There are several standard packages of software used in clinical research studies. Much of the role involves troubleshooting and the reporting and fixing of programming errors. Experience with standard clinical programming packages and a degree in a mathematical subject are the typical requirements for this post.
Working in Regulatory Affairs
One of the major roles of Regulatory Affairs groups is to enable the sponsors and CROs to comply with the appropriate regulations and GCP guidelines The group provides information and advice on regulatory submissions and safety reporting and keeps up to date with current regulatory developments..
Regulatory Affairs is involved in the submissions for authorizations to conduct the trial. It is important that the submission is prepared correctly and in a timely fashion to avoid delays at the start of a study.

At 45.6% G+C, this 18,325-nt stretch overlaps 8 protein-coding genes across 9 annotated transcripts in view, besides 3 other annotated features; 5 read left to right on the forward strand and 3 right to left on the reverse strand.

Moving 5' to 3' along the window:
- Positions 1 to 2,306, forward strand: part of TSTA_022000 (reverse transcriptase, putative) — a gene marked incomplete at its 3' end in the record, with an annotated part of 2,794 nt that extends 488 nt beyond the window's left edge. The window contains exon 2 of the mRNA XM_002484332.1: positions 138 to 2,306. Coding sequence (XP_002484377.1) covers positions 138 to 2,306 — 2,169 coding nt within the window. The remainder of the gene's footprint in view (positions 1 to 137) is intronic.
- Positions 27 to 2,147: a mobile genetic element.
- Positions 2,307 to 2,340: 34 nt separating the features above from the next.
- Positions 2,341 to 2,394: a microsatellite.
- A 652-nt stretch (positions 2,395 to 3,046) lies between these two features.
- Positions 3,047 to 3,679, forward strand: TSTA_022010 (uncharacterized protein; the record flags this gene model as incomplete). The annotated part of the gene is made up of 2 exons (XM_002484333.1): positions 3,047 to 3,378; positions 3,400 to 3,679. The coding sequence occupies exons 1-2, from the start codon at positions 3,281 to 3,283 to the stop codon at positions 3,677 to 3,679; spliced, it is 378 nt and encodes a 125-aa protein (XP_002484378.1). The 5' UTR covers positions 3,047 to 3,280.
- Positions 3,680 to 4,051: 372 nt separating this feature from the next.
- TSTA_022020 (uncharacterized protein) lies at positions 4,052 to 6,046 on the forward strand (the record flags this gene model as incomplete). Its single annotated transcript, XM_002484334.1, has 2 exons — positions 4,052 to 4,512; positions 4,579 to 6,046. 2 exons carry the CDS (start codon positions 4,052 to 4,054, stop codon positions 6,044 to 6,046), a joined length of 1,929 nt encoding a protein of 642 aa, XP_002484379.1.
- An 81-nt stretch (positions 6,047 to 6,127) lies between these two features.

In pharmaceutical and biotechnology companies, this function also prepares and submits the dossiers for marketing authorization applications (MAAs). This involves collating information from a range of sources, including the results of pre-clinical and clinical research.
Key skills in this role are thoroughness, an eye for detail and the ability to summarise complex and detailed information.
Understanding Medical Writing
The main work of the medical writing group is to coordinate the writing of clinical trial reports. They produce the report templates and ensure that the document is properly formatted, internally consistent and has had the appropriate quality control checks.